We're adding a kitchen on to the back of the house and opted to go
with a full basement underneath which would become my shop. I
specifically spec'ed 8' ceiling in the basement thinking i would like
to run 6" dc pipe and the electric lines under a 7" elevated ply
floor. Well, the breakthrough from the existing basement to the new
basement was done yesterday and to my disappointment there was some
sort of screwup and I have a 7 1/2' ceiling. So this leaves me with a
few options and here's where I could use some guidance.
a) stick with the original plan, elevate the floor 7" install 6" pipe
and live with ceiling height a bit under 7'.
b) go with 4" or 5" pipe under a lesser elevated floor and gain the
extra 1" - 2" height
c) bag the entire elevated floor plan and go with exposed dc pipe but
then I'm pretty much stuck with running the electrical wire from the
machines to either wall or ceiling mounted receptacles.
I have a Grizzly 1029 DC (2hp) which will be connected to a table saw,
a jointer, a planer and a bandsaw. Any suggestions?
That was my first thought, but considering the framing is complete it
might be a hell of a lot more trouble than its worth. Right now they
have me by the short hairs but only until the last payment is due upon
completion of the project.
On Fri, 12 Sep 2003 22:00:03 GMT, "Mike in Mystic"
Why not somewhere in between? How about making the floor elevated only
enough to accomdate the electrical (I dunno...3"?) and run the DC piping
exposed? The 7 1/2 feet you're talking about...is that to the bottom of the
How about running the DC in heating "wall stack", that runs in between 2 X
4's. At 14 1/4" X 3 1/4" it ought to have ample flow, with minimal loss of
Remember, if you are standing for long periods of time, wood is easier to
stand on than concrete.
Sure makes floor sweeps easy to make!
Jim in NC
I'm sure someone here can comment based on experience on the effectiveness
of a rectangular duct as the "main line" in a DC system. It seems as though
some considerations will have to be made.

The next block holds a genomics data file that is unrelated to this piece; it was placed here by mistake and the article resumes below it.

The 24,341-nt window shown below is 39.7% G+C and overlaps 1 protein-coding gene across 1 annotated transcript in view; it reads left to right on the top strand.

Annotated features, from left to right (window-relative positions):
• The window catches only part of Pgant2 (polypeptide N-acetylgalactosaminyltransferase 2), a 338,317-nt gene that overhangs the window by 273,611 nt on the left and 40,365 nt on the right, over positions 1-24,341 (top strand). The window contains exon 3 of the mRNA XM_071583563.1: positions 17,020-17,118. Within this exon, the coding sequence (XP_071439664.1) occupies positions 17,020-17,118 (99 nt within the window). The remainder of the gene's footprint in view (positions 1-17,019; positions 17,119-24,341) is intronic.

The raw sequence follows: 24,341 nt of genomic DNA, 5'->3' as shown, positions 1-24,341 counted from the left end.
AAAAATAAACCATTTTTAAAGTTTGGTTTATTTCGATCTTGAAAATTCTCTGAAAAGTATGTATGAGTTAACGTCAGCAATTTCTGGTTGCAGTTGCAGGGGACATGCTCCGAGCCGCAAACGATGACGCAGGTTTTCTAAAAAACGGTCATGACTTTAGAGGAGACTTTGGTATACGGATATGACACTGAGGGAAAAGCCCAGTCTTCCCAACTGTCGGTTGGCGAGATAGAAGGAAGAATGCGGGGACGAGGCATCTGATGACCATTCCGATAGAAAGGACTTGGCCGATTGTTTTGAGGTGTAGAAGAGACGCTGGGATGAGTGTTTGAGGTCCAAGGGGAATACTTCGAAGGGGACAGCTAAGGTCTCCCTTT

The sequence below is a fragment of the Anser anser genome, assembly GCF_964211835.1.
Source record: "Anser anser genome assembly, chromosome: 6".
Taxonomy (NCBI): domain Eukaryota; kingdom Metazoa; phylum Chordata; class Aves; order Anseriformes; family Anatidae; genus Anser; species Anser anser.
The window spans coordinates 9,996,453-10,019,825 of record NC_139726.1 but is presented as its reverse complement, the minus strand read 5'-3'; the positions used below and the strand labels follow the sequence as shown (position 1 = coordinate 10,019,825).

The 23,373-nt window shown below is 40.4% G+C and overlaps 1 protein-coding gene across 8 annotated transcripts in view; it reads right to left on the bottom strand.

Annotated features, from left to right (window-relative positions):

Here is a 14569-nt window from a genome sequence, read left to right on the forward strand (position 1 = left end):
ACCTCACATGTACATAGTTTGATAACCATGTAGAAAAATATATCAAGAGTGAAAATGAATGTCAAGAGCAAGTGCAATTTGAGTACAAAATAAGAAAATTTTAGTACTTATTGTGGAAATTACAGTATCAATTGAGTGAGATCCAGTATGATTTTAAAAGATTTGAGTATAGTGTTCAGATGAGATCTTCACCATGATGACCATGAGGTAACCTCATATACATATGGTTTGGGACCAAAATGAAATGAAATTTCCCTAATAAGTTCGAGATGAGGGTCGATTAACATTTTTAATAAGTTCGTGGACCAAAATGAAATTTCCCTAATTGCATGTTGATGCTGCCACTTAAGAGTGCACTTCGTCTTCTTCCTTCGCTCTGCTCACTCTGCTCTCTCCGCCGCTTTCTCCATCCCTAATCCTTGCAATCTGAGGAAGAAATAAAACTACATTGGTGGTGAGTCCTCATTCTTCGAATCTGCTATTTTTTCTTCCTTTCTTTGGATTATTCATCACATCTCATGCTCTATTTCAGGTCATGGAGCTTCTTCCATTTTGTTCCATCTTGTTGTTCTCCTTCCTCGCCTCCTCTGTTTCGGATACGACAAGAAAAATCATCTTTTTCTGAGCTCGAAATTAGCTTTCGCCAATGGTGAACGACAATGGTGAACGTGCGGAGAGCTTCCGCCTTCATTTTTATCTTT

1. The cross-sectional area of a 14"x3" duct is more than twice that of a
6" diameter pipe. Even taking into account that the actual flow will occur
in a somewhat smaller cross-section due to the way that air flows in a
rectangular cross-section, you could still have a problem maintaining proper
velocity. Is the rectanguar duct available in other sizes?
2. I'm guessing that your standard accessories available for 6" pipe will
be a) hard to find, b) more expensive, or c) all of the above for a 14x3
3. I don't know if the transitions between rectangular duct and round pipe
(which you'll be making at both ends) are more prone to losses than, say,
the transition between a 6" and 4" round pipe that might more typically be
Sounds good to me - with rectangular DC ducts instead of round the problem is
PS - If the contractor screwed up the height, what else did they screw up that's
hidden? Spec is spec - I'd scream like hell and either get the work redone or
money refunded. Amount should pay for your modifications to the DC.
Yeah, rectangular pipe, never thought of that. Wonder what the
dimensions of rectangular pipe would correspond to 6" round? Any idea?
How is the availability of accessories such as wye connectors, bends
and blast gates?
What else did they screw up? Well, the only other thing i could find,
and believe me, I now follow up every day with a damn magnifying
glass, was that the 4 basement windows which were supposed to be fully
opening in order to accommodate fans/air cleaners were actually a type
that opened only 5". This has been brought to the attention of the
contractor who assured me he would remove the incorrect ones and
replace with the type i specified.
I'm only guessing here, but I'd speculate that the project is fairly far
along and TomL is more willing to put up with a ceiling that is 6" shorter
that to go through getting it fixed, even if he is in the right. This
assumes that TomL has some documentation to back up his request for an 8'
ceiling (i.e. approved drawings).
Just went through that crap ... hell, still going through that crap, and we
moved in 10 months ago. Write a letter stating the non-spec error, certify
mail to the builder. Do it NOW, while it is fresh on your mind. This will be
the biggest favor you ever did yourself! Safeguard the original, approved
Make damn sure that the discrepancy does not depart from, or violate, the
engineering plans, If so, request a "letter of exception" from the builder
before your final payment.
Get it done NOW, even though you may let them off the hook later on.
Builders wait till the last minute to pile on charges, you will need as
much ammunition/clout on your side before that time.